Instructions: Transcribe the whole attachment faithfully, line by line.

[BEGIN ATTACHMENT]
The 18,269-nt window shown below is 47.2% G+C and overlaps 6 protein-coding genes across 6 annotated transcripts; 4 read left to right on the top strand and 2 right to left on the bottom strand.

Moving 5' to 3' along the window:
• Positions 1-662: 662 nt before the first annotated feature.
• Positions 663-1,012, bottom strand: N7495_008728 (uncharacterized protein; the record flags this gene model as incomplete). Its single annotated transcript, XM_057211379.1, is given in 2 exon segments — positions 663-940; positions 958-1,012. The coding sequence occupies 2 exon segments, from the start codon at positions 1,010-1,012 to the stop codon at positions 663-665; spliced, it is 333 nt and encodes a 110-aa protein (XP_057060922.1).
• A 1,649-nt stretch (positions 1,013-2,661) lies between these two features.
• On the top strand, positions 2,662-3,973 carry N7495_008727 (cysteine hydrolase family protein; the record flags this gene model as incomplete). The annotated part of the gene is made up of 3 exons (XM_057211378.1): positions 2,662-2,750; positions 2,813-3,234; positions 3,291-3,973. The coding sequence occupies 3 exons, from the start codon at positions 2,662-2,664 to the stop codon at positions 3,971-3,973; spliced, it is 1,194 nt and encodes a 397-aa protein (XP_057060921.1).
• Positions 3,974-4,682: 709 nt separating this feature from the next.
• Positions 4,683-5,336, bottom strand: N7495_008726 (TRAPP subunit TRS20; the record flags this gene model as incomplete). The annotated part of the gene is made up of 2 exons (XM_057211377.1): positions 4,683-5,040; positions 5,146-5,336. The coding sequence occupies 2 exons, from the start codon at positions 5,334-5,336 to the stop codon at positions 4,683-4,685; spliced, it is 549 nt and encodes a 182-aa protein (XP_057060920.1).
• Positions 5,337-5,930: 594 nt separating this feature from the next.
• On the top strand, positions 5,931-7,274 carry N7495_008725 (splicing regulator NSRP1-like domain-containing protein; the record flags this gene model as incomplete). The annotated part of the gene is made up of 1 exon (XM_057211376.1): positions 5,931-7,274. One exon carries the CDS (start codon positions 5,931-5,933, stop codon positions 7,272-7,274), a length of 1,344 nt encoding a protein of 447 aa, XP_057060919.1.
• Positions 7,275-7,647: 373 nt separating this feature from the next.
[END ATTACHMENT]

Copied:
The 18,269-nt window shown below is 47.2% G+C and overlaps 6 protein-coding genes across 6 annotated transcripts; 4 read left to right on the top strand and 2 right to left on the bottom strand.

Moving 5' to 3' along the window:
• Positions 1-662: 662 nt before the first annotated feature.
• Positions 663-1,012, bottom strand: N7495_008728 (uncharacterized protein; the record flags this gene model as incomplete). Its single annotated transcript, XM_057211379.1, is given in 2 exon segments — positions 663-940; positions 958-1,012. The coding sequence occupies 2 exon segments, from the start codon at positions 1,010-1,012 to the stop codon at positions 663-665; spliced, it is 333 nt and encodes a 110-aa protein (XP_057060922.1).
• A 1,649-nt stretch (positions 1,013-2,661) lies between these two features.
• On the top strand, positions 2,662-3,973 carry N7495_008727 (cysteine hydrolase family protein; the record flags this gene model as incomplete). The annotated part of the gene is made up of 3 exons (XM_057211378.1): positions 2,662-2,750; positions 2,813-3,234; positions 3,291-3,973. The coding sequence occupies 3 exons, from the start codon at positions 2,662-2,664 to the stop codon at positions 3,971-3,973; spliced, it is 1,194 nt and encodes a 397-aa protein (XP_057060921.1).
• Positions 3,974-4,682: 709 nt separating this feature from the next.
• Positions 4,683-5,336, bottom strand: N7495_008726 (TRAPP subunit TRS20; the record flags this gene model as incomplete). The annotated part of the gene is made up of 2 exons (XM_057211377.1): positions 4,683-5,040; positions 5,146-5,336. The coding sequence occupies 2 exons, from the start codon at positions 5,334-5,336 to the stop codon at positions 4,683-4,685; spliced, it is 549 nt and encodes a 182-aa protein (XP_057060920.1).
• Positions 5,337-5,930: 594 nt separating this feature from the next.
• On the top strand, positions 5,931-7,274 carry N7495_008725 (splicing regulator NSRP1-like domain-containing protein; the record flags this gene model as incomplete). The annotated part of the gene is made up of 1 exon (XM_057211376.1): positions 5,931-7,274. One exon carries the CDS (start codon positions 5,931-5,933, stop codon positions 7,272-7,274), a length of 1,344 nt encoding a protein of 447 aa, XP_057060919.1.
• Positions 7,275-7,647: 373 nt separating this feature from the next.